[PATCH v2 00/14] ARM: shmobile: Add CPG Clock Domains

Michael Turquette mturquette at linaro.org
Mon Jun 22 13:46:17 PDT 2015

Quoting Geert Uytterhoeven (2015-06-15 09:15:04)
> On Thu, May 28, 2015 at 8:53 PM, Geert Uytterhoeven
> <geert+renesas at glider.be> wrote:
> >         Hi all,
> >
> > This patch series adds Clock Domain support to the Clock Pulse Generator
> > (CPG) Module Stop (MSTP) Clocks driver using the generic PM Domain, to
> > be used on shmobile SoCs without device power domains (R-Car Gen1 and
> > Gen2, RZ).  This allows to power-manage the module clocks of SoC devices
> > that are part of the CPG Clock Domain using Runtime PM, or for system
> > suspend/resume, similar to SoCs with device power domains (SH-Mobile and
> > R-Mobile).
> >
> > SoC devices that are part of the CPG Clock Domain and can be
> > power-managed through an MSTP clock are tagged in DT with a proper
> > "power-domains" property. This applies to most on-SoC devices, which
> > have a one-to-one mapping from SoC device to DT device node.
> > Notable exceptions are "display" and "sound" device nodes, which
> > represent multiple SoC devices, each having their own MSTP clocks. Hence
> > drivers for such devices still have to manage their (multiple module)
> > clocks themselves.
> >
> > The (MSTP) clock to use for power-management is found by scanning for
> > clocks that are compatible with "renesas,cpg-mstp-clocks".
> > Before, the "first" clock tied to each device (con_id NULL) was used,
> > being a bit ad-hoc. It was suggested to use the "fck" clock instead,
> > but this may conflict with DT bindings for devices we don't control
> > (e.g. GIC-400 plans to mandate "clk" for the clk-name of its single
> > clock). Looking for real MSTP clocks avoids this problem.
> >
> > Logically, the CPG Clock Domain operates on the SoC CPG/MSTP block.
> > As there's no single device node in DT representing this block (there
> > are separate device nodes for the CPG and for the individual MSTP
> > clocks), I bound the logic to the CPG device node.
> > Perhaps this is something we should change for future SoCs?

Hello Geert,

I'm still going through this series but I have a few comments/questions.

> Inside Renesas, we've been discussing this face-to-face, but haven't
> reached a conclusion yet.
> In Linux terminology, "PM domain" is a higher-level abstraction than
> just (hardware) "power domain" (sometimes called "power area").
> A "PM domain" is any collection of devices that are power-managed
> similarly. As such it covers not only hardware power domains, but also
> clock domains, and even firmware controlled devices (e.g. as used by the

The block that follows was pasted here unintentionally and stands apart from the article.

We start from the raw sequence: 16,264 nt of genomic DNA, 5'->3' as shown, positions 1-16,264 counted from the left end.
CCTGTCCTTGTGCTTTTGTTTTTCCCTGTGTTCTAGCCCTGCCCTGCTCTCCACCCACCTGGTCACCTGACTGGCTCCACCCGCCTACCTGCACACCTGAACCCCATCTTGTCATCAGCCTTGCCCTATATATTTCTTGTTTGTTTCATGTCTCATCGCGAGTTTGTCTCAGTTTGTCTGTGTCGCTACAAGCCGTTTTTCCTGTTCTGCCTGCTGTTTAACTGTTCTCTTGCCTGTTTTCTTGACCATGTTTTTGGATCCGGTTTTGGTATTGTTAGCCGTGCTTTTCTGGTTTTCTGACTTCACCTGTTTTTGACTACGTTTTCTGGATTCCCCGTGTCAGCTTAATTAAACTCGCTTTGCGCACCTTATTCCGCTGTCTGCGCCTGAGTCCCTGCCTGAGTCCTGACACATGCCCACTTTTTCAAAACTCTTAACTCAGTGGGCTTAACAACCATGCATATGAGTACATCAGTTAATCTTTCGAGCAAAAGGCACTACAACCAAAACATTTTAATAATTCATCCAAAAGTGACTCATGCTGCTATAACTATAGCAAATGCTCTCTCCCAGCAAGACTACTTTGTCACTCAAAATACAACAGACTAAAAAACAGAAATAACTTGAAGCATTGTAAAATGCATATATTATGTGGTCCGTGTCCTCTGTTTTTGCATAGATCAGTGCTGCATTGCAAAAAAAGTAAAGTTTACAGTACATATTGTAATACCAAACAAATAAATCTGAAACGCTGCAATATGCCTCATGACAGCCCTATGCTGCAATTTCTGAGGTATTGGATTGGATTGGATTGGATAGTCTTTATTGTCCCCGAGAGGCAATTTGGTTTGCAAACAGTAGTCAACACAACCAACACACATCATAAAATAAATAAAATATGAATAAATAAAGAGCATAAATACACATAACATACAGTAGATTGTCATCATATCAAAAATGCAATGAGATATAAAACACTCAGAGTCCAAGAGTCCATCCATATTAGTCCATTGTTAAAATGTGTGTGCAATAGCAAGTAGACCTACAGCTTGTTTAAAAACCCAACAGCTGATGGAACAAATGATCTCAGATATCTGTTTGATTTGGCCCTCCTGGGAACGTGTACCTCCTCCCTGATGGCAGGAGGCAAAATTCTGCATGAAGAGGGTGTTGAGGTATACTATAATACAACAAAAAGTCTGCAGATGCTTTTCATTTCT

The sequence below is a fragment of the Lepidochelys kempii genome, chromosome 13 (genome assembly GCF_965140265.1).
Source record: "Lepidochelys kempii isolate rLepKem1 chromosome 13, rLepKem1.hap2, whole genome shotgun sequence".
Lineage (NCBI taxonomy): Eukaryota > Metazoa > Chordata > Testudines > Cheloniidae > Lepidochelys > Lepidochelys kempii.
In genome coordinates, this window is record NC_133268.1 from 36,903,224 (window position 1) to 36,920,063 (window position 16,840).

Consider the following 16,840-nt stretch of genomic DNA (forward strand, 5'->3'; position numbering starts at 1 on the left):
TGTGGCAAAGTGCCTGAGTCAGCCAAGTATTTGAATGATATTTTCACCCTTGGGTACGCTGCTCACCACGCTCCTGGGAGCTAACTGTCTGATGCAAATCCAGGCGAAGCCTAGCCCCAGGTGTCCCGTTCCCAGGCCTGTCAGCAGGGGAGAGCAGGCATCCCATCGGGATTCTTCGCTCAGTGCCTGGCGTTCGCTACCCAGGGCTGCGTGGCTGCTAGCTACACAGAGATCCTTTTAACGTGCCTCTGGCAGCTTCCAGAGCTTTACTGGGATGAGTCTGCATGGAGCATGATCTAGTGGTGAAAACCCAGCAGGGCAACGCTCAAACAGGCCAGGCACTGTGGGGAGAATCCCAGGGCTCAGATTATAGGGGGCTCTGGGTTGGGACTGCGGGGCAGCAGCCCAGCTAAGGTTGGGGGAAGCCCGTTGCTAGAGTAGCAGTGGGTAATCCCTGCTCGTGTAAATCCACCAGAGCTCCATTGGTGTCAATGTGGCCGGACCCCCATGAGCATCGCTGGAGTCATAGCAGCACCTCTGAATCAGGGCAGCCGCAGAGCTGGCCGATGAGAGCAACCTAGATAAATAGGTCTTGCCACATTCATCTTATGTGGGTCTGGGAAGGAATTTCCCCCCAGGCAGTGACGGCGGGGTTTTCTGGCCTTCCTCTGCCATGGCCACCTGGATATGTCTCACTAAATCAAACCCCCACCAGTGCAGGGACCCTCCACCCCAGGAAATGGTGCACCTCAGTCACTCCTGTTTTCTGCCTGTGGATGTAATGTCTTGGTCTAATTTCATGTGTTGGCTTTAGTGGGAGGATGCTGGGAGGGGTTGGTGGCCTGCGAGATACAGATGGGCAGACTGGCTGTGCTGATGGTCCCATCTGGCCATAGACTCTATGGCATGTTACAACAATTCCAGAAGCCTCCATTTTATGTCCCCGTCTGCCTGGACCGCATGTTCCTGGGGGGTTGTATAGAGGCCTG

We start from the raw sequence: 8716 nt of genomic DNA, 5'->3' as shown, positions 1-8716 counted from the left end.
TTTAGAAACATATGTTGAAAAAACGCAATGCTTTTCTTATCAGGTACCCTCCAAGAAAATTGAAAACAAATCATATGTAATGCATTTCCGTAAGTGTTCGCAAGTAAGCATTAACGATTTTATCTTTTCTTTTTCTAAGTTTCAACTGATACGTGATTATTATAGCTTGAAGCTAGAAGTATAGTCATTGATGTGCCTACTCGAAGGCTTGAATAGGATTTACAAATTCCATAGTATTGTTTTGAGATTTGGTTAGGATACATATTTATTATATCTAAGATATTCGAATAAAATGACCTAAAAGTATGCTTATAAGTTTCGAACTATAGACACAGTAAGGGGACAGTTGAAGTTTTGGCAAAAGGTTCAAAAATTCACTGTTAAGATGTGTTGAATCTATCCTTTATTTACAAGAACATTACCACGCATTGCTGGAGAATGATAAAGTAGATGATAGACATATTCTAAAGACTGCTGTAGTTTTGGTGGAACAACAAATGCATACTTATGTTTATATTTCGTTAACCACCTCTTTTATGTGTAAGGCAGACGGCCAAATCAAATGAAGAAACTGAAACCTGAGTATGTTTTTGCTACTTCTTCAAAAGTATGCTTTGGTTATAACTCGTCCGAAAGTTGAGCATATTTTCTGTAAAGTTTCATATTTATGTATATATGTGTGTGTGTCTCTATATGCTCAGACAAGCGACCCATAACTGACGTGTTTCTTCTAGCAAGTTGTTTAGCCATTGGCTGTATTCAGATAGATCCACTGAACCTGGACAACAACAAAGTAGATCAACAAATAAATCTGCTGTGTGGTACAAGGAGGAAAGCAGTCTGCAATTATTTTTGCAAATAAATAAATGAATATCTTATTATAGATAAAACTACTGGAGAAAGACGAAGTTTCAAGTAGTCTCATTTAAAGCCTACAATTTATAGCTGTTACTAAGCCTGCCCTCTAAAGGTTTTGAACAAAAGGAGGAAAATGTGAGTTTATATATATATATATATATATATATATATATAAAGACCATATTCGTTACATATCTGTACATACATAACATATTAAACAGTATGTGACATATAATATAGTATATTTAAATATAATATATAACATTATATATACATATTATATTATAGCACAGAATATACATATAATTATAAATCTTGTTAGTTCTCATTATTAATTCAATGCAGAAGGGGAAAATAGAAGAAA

> Linux ACPI subsystem).
> I find it a bit unfortunate this was not reflected in the DT bindings
> for Generic PM domains, which use "power-domains" properties, making
> believe people this is about hardware power domains only.

"Power island" is used commonly to describe the hardware power domain.
I like that one since it conveys the concept of power isolation/clamping
in a power distribution network.  It might be more clear to refer to the
hardware as power islands and reserve "power domains" for the Linux

> One other point of confusion is that there are multiple kernel
> subsystems that can (or seem to be able to) be used for the same
> purpose. Both regulators and power domains are used to "control power".
> The same is true for clocks vs. clock domains.
> My point of view is that the regulator and clock subsystems are more
> about the properties of regulators (voltage, current) resp. clocks
> (frequencies), while power/clock domains are about being active or
> inactive.

Only speaking for the clock framework, but the prepare/unprepare and
enable/disable semantics are very important here, not just the
rate-change stuff.

> On Renesas SoCs (SH/R-Mobile, R-Car, RZ), the MSTP (Module Standby and
> Software Reset) block is very intimately tied to the CPG (Clock Pulse
> Generator) block.
> The MSTP block provides two functions:
>   1. Module Standby: "Clock supply to specified modules is stopped by
>      setting the module stop control register bits."
>      However, the clock supply to a module is not stopped until all CPUs
>      in the SoC agree.  Indeed, there are separate MSTP registers for
>      application (Cortex-A) and real-time (SH and/or Cortex-R) cores.
>   2. Reset control. to perform a software reset of a specific module.
> Given the second function, perhaps the MSTP bits shouldn't have been
> moduled as clocks, but it made sense at the time of introduction, and
> IMHO it still does.

Does the clk.enable_count refcount for an MSTP "clock" mirror your
statement, "the clock supply to a module is not stopped until all CPUs
in the SoC agree"? Put another way, is it possble in a shmobile system
for an MSTP "clock" to have an enable_count of zero, but still by
physically enabled in hardware?


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